• Marine Parks Act 2004; or

• Environment Protection Act 1994.

For projects that may require an authority under the Sustainable Planning Act 2009, guidance is available from the Department of State Development, Infrastructure and Planning.

An environmental offset condition may be imposed under certain Queensland legislation that applies to development assessment where the activity is a prescribed activity under the Environmental Offsets Act 2014. The Environmental Offsets Act 2014 places limits on when a condition may be imposed and provides for the subsequent assessment, delivery and compliance with offset conditions once imposed.

An administering agency may impose an environmental offset condition on an authority only if it is satisfied that the prescribed activity will, or is likely to have a significant residual impact on a prescribed environmental matter.

As per Section 8 of the Environmental Offsets Act 2014, a significant residual impact is generally an adverse

impact, whether direct or indirect, of a prescribed activity on all or part of a prescribed environmental matter that:

a) remains, or will or is likely to remain, (whether temporarily or permanently) despite on-site avoidance and mitigation measures for the prescribed activity; and

b) is, or will or is likely to be, significant.

A significant residual impact for a prescribed environmental matter in a protected area or legally secured offset area is defined in the Environmental Offsets Act 2014 and is outlined in sections 8 and 12 of this guideline.

Assessment frameworks for the activities to which this guideline applies have an ‘avoid, mitigate, offset’ obligation that requires in the first instance, avoiding impacts on prescribed environmental matters and if avoidance cannot be achieved, demonstrating that impacts have been carefully managed and minimised (mitigated). If after avoidance and mitigation, there is still an impact on prescribed environmental matters, an offset may be required where the impact is, or is likely, to be significant.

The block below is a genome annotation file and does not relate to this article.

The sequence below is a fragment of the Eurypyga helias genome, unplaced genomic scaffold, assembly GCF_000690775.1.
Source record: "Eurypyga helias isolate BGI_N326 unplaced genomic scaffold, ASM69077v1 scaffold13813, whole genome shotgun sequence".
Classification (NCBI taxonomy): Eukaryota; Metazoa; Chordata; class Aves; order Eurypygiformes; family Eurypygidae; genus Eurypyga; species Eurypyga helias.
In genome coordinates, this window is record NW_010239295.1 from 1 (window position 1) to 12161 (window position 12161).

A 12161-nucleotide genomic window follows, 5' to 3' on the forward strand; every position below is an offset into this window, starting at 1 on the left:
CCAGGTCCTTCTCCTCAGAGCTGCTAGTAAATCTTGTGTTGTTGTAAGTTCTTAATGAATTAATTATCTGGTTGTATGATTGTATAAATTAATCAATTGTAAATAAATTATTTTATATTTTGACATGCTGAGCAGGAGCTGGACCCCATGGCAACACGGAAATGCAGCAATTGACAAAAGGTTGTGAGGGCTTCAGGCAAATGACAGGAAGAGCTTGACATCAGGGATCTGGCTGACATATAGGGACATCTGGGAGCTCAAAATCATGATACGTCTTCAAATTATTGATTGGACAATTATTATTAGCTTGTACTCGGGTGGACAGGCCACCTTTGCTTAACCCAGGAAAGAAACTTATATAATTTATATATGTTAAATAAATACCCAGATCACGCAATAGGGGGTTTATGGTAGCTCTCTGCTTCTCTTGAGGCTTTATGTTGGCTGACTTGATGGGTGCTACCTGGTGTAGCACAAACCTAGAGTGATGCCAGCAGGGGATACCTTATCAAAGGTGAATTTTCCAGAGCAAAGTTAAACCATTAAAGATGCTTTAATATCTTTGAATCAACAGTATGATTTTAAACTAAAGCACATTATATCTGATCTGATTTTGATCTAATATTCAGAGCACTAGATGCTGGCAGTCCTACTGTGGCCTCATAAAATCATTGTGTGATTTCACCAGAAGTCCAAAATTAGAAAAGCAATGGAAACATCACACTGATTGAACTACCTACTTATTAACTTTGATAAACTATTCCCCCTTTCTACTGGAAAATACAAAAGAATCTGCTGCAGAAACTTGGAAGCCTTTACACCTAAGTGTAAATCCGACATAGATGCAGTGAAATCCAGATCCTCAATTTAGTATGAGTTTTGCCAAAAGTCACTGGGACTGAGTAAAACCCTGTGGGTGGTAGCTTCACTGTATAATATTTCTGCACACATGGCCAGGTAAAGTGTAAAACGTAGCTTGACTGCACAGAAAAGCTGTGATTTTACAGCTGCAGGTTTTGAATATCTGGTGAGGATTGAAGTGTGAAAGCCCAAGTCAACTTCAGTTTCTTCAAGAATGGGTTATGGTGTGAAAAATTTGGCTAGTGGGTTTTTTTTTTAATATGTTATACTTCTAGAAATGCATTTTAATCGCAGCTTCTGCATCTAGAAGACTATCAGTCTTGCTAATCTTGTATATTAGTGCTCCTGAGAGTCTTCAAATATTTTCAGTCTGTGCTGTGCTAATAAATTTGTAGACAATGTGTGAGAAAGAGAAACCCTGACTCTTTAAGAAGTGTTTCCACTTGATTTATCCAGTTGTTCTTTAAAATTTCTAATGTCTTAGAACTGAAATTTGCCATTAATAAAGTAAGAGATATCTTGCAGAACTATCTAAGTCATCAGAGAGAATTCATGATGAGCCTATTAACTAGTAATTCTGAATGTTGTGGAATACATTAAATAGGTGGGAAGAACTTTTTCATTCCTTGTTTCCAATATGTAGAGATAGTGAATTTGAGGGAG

If there is still an impact on the MSES after all reasonable avoidance and on-site mitigation measures for the prescribed activity have been or will be undertaken, this guideline should be used to determine the ‘significance’ of the impact.

The requirement to provide environmental offsets does not mean that development with unacceptable impacts will be approved. Offsets simply provide an additional tool that can be used in the application and assessment process.

In relation to projects that may require authorities under multiple pieces of legislation, the Environmental Offset Act 2014 requires administering agencies to consider any existing environmental offset conditions for the activity that have been imposed. The Act also provides circumstances where an authority holder can seek to remove an offset condition that is duplicated between authorities. This is explained in detail in section 1.1.3 of the Queensland Environmental Offsets Policy version 1.1.

Figure 1 displays the development application process, showing when an offset may be required and reference to when this guideline is used.

The definitions listed in this guideline are accurate as at December 2014. The relevant legislation should be referred to in the event of any updates or changes to these definitions. Some definitions are sourced from their common dictionary meaning.

–  –  –

1.1 Interpreting the criteria The criteria contained in this guideline provide direction for identifying when an impact on a prescribed environmental matter that is MSES, may be ‘significant’.